Sea cucumbers

There are more than 1,200 sea cucumbers in the world’s oceans and their bays. The Chesapeake Bay is home to two of these creatures, the common sea cucumber and the pale sea cucumber. Take this quiz to learn more about these amazing creatures. Answers are below. 1. Sea cucumbers are...

Lightning!

Lightning strikes thousands of people every year. Those struck directly by lightning usually die. Take this quiz and use what you learn from it to help avoid becoming one of lightning’s unfortunate victims. Answers are below. 1. Should you touch someone who has been struck by...

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Bay Naturalist

Be a good gardener – replace invasive plants with natives

It’s finally spring and your attention may be turning to sprucing up or creating green spaces around your home, school or business. But be careful when choosing flowers, shrubs and trees to plant. You could unknowingly introduce an invasive plant into the surrounding environment....

Delmarva fox squirrel scampers off endangered species list

The Delmarva Peninsula fox squirrel (Sciurus niger cinereus) is found only on the Delmarva Peninsula, the land between the Chesapeake Bay and Atlantic Ocean that includes Delaware, eastern Maryland and eastern Virginia. This large tree squirrel inhabits the mature forests of this...

Honking signals the traffic of Chesapeake’s migrating waterfowl

Every fall, a great migration begins as thousands of swans, geese and ducks leave northern breeding grounds and begin flying south. The Chesapeake watershed lures these birds from Alaska, Canada, the Northcentral United States and New England as they seek out the open water of the Bay,...

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Chesapeake Challenge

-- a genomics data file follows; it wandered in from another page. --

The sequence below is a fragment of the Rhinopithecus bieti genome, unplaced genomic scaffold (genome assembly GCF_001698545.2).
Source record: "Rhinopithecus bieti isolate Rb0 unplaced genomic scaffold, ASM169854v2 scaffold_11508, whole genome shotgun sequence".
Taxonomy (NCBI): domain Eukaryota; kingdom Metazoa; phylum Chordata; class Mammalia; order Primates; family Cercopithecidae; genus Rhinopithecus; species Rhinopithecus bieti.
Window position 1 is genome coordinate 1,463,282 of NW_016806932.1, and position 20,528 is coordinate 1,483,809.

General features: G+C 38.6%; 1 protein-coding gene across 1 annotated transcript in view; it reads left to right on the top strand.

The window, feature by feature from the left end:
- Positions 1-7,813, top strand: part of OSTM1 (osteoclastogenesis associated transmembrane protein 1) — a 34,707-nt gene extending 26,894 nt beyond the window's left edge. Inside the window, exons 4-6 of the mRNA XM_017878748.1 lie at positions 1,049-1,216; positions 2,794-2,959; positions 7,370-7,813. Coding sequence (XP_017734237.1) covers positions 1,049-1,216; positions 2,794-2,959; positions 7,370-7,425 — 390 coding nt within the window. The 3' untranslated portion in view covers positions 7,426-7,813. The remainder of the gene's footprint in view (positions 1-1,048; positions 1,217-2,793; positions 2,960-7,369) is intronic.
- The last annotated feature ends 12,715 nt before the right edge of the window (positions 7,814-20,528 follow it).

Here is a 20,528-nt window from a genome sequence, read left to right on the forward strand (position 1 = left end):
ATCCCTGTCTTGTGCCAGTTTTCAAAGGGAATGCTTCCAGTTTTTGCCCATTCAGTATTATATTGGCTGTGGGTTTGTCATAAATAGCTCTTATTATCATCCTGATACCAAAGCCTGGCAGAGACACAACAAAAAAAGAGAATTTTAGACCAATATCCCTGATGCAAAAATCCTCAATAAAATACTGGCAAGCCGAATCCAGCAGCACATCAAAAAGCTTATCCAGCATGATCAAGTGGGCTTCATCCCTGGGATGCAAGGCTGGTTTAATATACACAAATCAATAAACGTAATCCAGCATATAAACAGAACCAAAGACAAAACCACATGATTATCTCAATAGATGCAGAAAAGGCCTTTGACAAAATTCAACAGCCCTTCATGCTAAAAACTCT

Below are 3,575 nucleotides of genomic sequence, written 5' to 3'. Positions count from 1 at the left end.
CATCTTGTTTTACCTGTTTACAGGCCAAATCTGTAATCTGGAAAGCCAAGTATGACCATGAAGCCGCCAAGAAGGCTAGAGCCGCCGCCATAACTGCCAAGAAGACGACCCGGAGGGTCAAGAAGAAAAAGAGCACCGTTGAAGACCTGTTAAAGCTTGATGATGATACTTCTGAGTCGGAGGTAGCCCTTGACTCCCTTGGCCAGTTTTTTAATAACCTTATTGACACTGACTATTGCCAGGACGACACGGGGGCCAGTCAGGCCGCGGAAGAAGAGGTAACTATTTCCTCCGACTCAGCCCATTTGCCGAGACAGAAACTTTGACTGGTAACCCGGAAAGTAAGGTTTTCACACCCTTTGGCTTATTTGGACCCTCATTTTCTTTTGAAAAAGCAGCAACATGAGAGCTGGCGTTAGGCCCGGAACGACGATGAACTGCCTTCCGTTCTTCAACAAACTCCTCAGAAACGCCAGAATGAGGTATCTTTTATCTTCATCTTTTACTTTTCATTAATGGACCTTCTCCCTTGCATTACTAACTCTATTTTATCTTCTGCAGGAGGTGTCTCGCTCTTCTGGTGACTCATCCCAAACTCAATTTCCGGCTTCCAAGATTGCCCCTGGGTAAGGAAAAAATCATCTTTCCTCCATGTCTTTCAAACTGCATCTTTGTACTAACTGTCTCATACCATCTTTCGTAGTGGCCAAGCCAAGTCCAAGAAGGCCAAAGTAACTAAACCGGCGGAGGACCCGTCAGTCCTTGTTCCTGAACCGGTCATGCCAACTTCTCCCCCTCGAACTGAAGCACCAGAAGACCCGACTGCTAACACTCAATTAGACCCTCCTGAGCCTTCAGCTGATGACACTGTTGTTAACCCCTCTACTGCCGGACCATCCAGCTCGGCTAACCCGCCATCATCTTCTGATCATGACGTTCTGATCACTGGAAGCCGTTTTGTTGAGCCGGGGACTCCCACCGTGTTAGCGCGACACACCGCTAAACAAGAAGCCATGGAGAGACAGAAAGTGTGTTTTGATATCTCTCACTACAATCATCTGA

Is it a lake? That de-ponds…

Is it a large pond or a small lake? Believe it or not, there is no “official” definition of a pond. While many use size as criteria — large = lake, small=pond — remember that the Atlantic Ocean is sometimes referred to as “The Pond” by people who live on...

Washington, DC, is a capital place to see wildlife in the winter

Washington, DC, is teeming with wildlife in the winter, and we aren’t talking donkeys and elephants. In fact, winter is a great time for wildlife watching: little or no vegetation to block the view, fewer tourists to get in the way and no mosquitoes! Here are five birds that can be...

Three new reports talk trash

Three important news items related to trash hit the wires last week. Now trash may not be the most exciting subject — nor is it likely to attract a lot of attention around a long holiday weekend. But solid waste that becomes trash in our waterways through mishandling or outright...

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On the Wing

Admiration for oddball American coot is an a acquired taste

A crisp morning breeze turned the waters of Tubby Cove into a corrugated surface of sparkling silver. We had arrived early and found hundreds of geese, ducks and swans loafing in the morning sun. Tundra swans looked regal with their brilliant white bodies and elegant long necks. Just in...

Common goldeneye has heart of gold when young are concerned

The calendar said that Thanksgiving was just a week away, but the weather told a different story. The temperature was near 70 degrees and the bright sun made it feel warmer still. New York’s Glimmerglass State Park is aptly named. The placid waters of Lake Otsego reflected a few...

Quest for food, refuge drives broad-winged hawk migration

The day was autumn-perfect with a few high clouds, a brilliant azure sky, and a zephyr coming off the nearby Chesapeake Bay. We had just departed the Blackwater National Wildlife Refuge on a lovely late September afternoon. Soybean and cornfields were newly harvested. Pumpkins and apple...

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Past is Prologue

Young surveyors learn to measure up on 1907–08 Patuxent cruise

St. Leonard's Creek on the Patuxent, the Chesapeake's sixth largest river, was formed by the slow inundation of a forested valley as sea levels rose and land subsided during and after the melt of great continental glaciers. The process, which commenced 12,000–14,000 years ago...

From plow furrows to peach trees, early Patuxent River survey had it all

Please excuse this writer as he blurs history slightly in describing early survey work on the Chesapeake Bay. It is his intention to breathe life into events that likely happened 165 years ago this summer. R.D. Cutts stepped lightly ashore from the longboat carrying his transit and...

Bricks reveal foundations of early Bay buildings from ground up

After decades of studying the early colonization of the Chesapeake region, I still stand in awe of those men who stepped off their ships with axes, shovels and a few saws to face an immense forest from which they had to fashion structures that allowed some of them to survive the hard...